Try to complete this analysis by Saturday afternoon.

When we meet next Tuesday, you’ll want to have viewed the latest version of I Am Legend, the 2007 movie starring Will Smith.  You can view this version here. (Password: “Legend”). On Tuesday, we’ll try to discuss the whole oeuvre inspired by Matheson’s original novella as well as its significance as one central strand in the post-apocalyptic genre.

Questions?  Let me know.

For Thursday (2/9) [and Tuesday (2/14)]

For Thursday, take some time to answer the following questions in your google doc.  (Use your existing google doc and insert a new header – – “Thursday, Feb. 9: Last Man on Earth,” copy the questions into the doc and enter your answers.)  You’ll probably want to write at least 150 words for each question (and probably no more than 250). Try to complete the writing event by Saturday (2/11) morning.  Here are the questions:

  1. Setting: what details help to define the setting as “post-apocalyptic”? (Be very specific here and try to quote from the text itself.)
  2. Protagonist: what are Robert Neville’s main character traits (physical, social, psychological)? What are his goals? (Character traits are usually adjectives that describe aspects of a character’s personality: greedy, happy, self-interested, etc.  Use examples to illustrate and support your traits.) 
  3. Antagonist: how are Neville’s enemies defined?  What makes them “different”? How are they delineated in terms of appearance, traits, and goals?  What are the most threatening/dangerous things about them? Are there any similarities between Neville and his enemies? 
  4. The social contract. What kind of “society/societies” or social organization/s emerge/s in the post-apocalyptic world?  In what significant way is this “society” different from our conventional/pre-apocalyptic world? How is it similar?

For Tuesday, take a look at the 1964 film version of Matheson’s novella – – the Italian production of Last Man on Earth, starring Vincent Price.  As you watch the film, you might think about where it differs from I Am Legend and where it seems more faithful to Matheson’s book.  You can watch the flick here or on YouTube.

For Tuesday (2/7)

For Tuesday’s class – – in our classroom – – you’ll want to read Richard Matheson’s classic post-apocalyptic narrative: I Am Legend (1954). [Try to get to at least the end of Chapter 10.]  (Available free online here on the motherbog.) This will be the first version of the “last man” narrative that we read.

Though Matheson’s novella is classified as “science fiction,” we might start by considering it as a rewrite of one of the first novels in English – – Daniel Defoe’s Robinson Crusoe, an 18th-century narrative about a shipwrecked sailor who must survive on his own. “From this moment I began to conclude in my mind that it was possible for me to be more happy in this forsaken, solitary condition,” Crusoe reflects at one point, “than it was possible I should ever have been in any other particular state in the world.”  We can already see the existential themes and questions posed by Defoe and developed (a bit obsessively) by Matheson: what does a “man alone” need to survive – – both materially and psychologically? what threats does such a survivor face – – externally and internally?  Can one ever truly exist apart from society? How do memories of and relations with a “gone-away” world both sustain and disable us?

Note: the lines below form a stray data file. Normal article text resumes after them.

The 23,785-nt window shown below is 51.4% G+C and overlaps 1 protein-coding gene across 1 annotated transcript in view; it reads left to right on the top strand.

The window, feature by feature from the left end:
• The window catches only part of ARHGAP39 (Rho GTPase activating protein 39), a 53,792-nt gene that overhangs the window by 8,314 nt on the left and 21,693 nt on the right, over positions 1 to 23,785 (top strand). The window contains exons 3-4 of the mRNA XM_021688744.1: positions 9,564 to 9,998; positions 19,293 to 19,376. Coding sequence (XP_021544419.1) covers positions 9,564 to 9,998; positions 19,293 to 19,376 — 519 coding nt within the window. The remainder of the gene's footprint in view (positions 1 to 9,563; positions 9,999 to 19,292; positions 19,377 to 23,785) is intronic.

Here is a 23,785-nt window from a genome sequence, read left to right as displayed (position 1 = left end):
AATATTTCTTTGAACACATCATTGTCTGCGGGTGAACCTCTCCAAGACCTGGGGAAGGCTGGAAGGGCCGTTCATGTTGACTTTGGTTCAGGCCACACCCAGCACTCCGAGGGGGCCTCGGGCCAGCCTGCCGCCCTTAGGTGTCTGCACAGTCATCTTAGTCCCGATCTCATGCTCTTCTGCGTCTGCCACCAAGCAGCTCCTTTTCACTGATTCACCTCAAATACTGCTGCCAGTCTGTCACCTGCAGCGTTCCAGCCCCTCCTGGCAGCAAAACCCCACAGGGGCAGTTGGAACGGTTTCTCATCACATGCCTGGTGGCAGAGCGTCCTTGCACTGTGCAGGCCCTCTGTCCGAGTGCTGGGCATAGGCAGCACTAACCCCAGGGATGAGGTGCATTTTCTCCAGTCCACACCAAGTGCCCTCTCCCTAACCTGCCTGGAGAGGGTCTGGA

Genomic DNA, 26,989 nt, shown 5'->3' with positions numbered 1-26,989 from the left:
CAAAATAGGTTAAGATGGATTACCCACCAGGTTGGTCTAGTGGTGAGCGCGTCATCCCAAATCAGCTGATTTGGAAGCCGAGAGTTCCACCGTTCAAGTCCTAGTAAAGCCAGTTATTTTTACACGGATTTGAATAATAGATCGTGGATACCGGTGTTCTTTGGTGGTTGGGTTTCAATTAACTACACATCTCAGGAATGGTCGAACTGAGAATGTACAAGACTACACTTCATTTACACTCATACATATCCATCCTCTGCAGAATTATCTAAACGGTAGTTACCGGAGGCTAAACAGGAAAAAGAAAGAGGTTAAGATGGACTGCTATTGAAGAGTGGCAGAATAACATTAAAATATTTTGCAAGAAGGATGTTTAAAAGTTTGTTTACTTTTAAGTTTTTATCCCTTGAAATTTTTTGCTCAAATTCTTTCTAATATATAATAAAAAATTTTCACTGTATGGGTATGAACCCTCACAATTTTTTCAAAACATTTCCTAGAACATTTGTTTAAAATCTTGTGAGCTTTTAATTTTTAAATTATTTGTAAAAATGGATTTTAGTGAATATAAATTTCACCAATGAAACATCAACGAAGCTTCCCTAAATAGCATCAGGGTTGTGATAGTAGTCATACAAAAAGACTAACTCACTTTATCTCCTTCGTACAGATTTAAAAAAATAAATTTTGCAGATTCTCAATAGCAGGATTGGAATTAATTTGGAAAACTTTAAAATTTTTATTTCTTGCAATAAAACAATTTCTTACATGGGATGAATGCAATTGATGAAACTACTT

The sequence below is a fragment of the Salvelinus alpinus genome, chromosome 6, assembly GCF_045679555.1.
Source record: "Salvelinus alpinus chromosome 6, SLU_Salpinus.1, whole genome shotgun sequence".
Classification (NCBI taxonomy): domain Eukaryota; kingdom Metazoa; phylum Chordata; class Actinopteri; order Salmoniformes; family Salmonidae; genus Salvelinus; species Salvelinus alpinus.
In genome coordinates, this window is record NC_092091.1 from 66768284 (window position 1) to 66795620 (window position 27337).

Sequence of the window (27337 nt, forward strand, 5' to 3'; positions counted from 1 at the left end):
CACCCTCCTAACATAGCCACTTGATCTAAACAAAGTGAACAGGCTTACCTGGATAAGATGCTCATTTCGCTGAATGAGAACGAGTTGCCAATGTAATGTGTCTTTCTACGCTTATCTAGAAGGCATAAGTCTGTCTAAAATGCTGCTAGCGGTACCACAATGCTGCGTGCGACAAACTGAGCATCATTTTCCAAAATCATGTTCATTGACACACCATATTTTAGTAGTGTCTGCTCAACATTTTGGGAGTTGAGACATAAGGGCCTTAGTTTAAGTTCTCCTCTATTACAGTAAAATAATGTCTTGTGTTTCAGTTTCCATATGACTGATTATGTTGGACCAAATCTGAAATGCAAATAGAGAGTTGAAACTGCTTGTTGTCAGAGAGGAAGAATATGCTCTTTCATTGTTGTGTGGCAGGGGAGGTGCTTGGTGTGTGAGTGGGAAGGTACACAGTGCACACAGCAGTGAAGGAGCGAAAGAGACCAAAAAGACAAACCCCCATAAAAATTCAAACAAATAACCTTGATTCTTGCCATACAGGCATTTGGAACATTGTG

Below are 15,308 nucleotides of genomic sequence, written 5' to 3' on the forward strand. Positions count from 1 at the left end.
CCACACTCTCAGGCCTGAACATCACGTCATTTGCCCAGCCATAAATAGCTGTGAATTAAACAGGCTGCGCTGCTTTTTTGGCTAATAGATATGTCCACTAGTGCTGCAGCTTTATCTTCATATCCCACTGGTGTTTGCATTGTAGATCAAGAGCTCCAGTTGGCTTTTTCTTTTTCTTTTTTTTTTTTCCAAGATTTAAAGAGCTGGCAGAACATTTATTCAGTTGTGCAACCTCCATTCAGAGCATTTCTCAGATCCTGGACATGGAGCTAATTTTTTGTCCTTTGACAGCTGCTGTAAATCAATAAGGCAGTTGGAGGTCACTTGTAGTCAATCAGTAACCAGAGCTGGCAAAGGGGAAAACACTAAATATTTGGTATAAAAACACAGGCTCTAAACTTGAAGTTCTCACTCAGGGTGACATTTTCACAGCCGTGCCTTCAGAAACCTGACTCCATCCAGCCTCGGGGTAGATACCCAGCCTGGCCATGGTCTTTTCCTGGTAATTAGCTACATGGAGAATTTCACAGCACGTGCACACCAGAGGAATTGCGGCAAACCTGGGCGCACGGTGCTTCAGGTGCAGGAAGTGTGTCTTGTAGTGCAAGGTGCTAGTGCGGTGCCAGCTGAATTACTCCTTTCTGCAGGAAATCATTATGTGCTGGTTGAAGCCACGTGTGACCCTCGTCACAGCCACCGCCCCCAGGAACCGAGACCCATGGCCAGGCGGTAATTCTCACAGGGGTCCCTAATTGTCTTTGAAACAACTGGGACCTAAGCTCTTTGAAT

This is pretty heady stuff, perhaps, especially for pulp fiction like Matheson’s.  We might start our discussion with a much more specific question: in a kind of Carvana paradise – – where Neville can pick and choose from any car he wants to drive, why does he stick with a Willys station wagon – – the Toyota Sienna minivan of 1954?


For Thursday (Feb. 2) [and Tuesday (Feb.7)]

For Thursday (Feb.2), read Ben Lindbergh’s essay – – “Post-Apocalyptic Media in the Time of a Pandemic.”  Lindbergh’s brief piece reflects on his fascination with post-apocalyptic narratives as the COVID-19 pandemic engulfed the world.

In a short piece of writing (no more than 250 words) think about and respond to these questions: What is the main reason Lindbergh seems to settle on to explain his fixation on post-apocalyptic narrative in the spring of 2020? How does Lindbergh’s explanation jibe with your own (possible) fixation or appreciation for post-apocalyptic narrative in these pandemic times?

You will submit your response via google docs.  See this page for some basic instructions about how to create and share your writing with me.  Try to finish your writing by and share your document with me by Friday (Feb. 3) at noon.

If you want to get a head start on our next in-class session, read Richard Matheson’s I Am Legend (1954).  You can find an online/free/downloadable copy of the book here.

Final note. For those who have requested and received permission numbers to enroll in the class, I received this communication from SFSU administration this morning: “Note: Permission numbers won’t allow a student to enroll in a full or closed course until the second week of classes, although some AOCs and department chairs have access to issue permission numbers that will let a student into a class that is full/closed.” In other words, you won’t be able to actually use the permission number until next week.  Ours is not to reason why – –  evidently.  If you’ve received a permission number, hang in there.  All will be well.